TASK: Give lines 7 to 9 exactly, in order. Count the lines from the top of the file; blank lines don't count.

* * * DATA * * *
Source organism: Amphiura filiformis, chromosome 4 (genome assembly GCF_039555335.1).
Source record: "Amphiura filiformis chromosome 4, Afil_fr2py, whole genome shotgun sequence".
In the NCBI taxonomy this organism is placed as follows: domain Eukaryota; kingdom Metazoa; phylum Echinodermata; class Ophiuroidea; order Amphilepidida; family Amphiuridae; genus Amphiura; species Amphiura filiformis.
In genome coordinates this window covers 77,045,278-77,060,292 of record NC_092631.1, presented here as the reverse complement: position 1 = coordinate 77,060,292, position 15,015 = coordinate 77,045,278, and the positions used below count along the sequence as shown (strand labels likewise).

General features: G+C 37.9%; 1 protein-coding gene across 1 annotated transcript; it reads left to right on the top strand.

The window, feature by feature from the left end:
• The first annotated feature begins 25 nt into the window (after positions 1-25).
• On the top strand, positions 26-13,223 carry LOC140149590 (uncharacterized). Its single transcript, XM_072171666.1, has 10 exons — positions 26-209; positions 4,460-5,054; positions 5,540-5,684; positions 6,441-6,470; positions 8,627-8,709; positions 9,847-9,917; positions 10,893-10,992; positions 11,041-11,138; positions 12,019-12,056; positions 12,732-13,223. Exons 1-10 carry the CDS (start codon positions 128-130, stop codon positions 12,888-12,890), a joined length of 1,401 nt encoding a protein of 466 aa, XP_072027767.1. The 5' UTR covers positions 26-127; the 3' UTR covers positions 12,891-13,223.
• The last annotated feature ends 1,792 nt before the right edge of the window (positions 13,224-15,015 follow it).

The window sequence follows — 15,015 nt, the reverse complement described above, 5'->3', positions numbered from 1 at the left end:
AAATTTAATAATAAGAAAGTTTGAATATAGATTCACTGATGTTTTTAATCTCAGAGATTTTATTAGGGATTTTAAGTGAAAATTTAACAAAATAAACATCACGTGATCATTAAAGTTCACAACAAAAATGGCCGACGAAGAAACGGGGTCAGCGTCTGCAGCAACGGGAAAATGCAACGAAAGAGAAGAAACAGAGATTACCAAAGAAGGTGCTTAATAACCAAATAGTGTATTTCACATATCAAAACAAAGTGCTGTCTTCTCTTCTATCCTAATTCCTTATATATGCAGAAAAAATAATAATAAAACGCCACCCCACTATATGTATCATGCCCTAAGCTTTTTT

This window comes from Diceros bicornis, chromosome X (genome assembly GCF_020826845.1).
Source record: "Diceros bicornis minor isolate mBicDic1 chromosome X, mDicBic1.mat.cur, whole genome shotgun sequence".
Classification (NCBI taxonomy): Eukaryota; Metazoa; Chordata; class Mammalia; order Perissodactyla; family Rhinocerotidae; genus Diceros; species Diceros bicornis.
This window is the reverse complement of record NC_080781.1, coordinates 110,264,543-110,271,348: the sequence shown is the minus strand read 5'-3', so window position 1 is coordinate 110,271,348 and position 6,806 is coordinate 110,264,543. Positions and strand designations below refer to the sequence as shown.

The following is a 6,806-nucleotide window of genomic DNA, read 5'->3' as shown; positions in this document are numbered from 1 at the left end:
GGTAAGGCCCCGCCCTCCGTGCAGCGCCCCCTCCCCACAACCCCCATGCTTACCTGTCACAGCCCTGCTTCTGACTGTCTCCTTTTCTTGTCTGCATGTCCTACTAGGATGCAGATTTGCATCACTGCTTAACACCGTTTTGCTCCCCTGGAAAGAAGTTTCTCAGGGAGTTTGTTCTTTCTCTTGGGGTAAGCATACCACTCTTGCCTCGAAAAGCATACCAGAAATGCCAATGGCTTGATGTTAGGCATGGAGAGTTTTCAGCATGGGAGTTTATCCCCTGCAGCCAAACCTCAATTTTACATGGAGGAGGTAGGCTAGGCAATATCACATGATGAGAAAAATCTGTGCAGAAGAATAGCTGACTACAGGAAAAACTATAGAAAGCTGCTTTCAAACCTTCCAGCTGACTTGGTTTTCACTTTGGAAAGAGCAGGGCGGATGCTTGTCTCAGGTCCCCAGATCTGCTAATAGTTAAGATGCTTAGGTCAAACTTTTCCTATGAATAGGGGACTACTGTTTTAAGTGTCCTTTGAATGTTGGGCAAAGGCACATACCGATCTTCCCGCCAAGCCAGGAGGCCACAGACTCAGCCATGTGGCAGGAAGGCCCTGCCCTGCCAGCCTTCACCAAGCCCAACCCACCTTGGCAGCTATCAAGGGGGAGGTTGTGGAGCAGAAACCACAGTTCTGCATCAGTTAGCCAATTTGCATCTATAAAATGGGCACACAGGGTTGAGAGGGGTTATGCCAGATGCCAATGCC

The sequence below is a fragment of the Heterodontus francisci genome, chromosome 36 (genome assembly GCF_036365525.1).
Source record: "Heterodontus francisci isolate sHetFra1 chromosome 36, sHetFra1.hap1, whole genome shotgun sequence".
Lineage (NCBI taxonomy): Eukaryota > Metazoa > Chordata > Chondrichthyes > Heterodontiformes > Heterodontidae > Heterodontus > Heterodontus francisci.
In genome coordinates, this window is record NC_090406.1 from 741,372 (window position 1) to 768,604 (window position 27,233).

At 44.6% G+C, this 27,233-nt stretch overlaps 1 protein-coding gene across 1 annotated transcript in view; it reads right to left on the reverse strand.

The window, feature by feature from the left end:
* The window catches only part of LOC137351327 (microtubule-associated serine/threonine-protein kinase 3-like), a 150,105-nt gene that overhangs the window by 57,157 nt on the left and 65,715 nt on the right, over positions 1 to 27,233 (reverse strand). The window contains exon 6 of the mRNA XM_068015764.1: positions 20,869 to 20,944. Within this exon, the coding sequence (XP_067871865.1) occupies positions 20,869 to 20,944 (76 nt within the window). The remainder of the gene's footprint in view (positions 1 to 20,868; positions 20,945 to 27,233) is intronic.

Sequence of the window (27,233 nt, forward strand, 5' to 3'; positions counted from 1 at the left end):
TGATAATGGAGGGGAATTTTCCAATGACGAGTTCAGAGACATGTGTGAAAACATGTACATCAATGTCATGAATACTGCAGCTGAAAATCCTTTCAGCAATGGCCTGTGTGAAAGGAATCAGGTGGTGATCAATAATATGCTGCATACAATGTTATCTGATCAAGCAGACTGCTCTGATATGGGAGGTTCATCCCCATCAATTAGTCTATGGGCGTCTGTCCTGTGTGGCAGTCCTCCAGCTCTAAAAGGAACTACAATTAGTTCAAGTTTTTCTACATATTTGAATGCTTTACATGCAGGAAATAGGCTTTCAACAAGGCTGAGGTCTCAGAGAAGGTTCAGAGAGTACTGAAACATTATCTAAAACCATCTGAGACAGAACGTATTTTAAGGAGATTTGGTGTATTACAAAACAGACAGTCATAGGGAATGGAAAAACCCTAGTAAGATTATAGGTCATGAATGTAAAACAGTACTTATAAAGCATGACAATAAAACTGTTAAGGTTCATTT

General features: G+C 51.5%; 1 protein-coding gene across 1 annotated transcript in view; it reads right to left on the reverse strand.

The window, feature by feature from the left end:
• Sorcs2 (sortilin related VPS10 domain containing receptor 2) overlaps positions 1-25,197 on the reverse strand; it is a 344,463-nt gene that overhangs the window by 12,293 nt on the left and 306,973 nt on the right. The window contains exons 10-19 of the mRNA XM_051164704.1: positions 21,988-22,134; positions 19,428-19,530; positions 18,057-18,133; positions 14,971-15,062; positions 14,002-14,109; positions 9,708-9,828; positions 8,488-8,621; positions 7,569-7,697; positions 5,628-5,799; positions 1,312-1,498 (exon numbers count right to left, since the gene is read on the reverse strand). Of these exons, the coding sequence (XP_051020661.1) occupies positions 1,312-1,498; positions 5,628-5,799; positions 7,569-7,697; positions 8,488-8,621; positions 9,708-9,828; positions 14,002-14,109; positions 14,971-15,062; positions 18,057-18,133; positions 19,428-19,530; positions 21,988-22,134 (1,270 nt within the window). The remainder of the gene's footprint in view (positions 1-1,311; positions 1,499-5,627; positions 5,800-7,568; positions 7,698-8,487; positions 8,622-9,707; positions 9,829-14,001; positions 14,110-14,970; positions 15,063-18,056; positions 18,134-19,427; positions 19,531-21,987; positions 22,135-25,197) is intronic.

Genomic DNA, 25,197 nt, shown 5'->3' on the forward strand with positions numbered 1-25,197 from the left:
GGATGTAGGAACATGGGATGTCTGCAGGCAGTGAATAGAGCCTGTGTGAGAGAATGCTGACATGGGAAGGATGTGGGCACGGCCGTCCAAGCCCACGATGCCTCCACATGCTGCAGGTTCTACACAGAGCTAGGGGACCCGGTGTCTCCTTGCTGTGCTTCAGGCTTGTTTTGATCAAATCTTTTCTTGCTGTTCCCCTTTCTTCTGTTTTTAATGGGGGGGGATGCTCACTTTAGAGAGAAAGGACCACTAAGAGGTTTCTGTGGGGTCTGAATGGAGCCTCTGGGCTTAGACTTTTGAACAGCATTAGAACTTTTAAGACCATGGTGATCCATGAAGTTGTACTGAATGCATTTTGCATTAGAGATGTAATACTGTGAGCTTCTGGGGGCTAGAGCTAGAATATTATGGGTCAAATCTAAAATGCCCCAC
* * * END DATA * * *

• The first annotated feature begins 25 nt into the window (after positions 1-25).
• On the top strand, positions 26-13,223 carry LOC140149590 (uncharacterized). Its single transcript, XM_072171666.1, has 10 exons — positions 26-209; positions 4,460-5,054; positions 5,540-5,684; positions 6,441-6,470; positions 8,627-8,709; positions 9,847-9,917; positions 10,893-10,992; positions 11,041-11,138; positions 12,019-12,056; positions 12,732-13,223. Exons 1-10 carry the CDS (start codon positions 128-130, stop codon positions 12,888-12,890), a joined length of 1,401 nt encoding a protein of 466 aa, XP_072027767.1. The 5' UTR covers positions 26-127; the 3' UTR covers positions 12,891-13,223.
• The last annotated feature ends 1,792 nt before the right edge of the window (positions 13,224-15,015 follow it).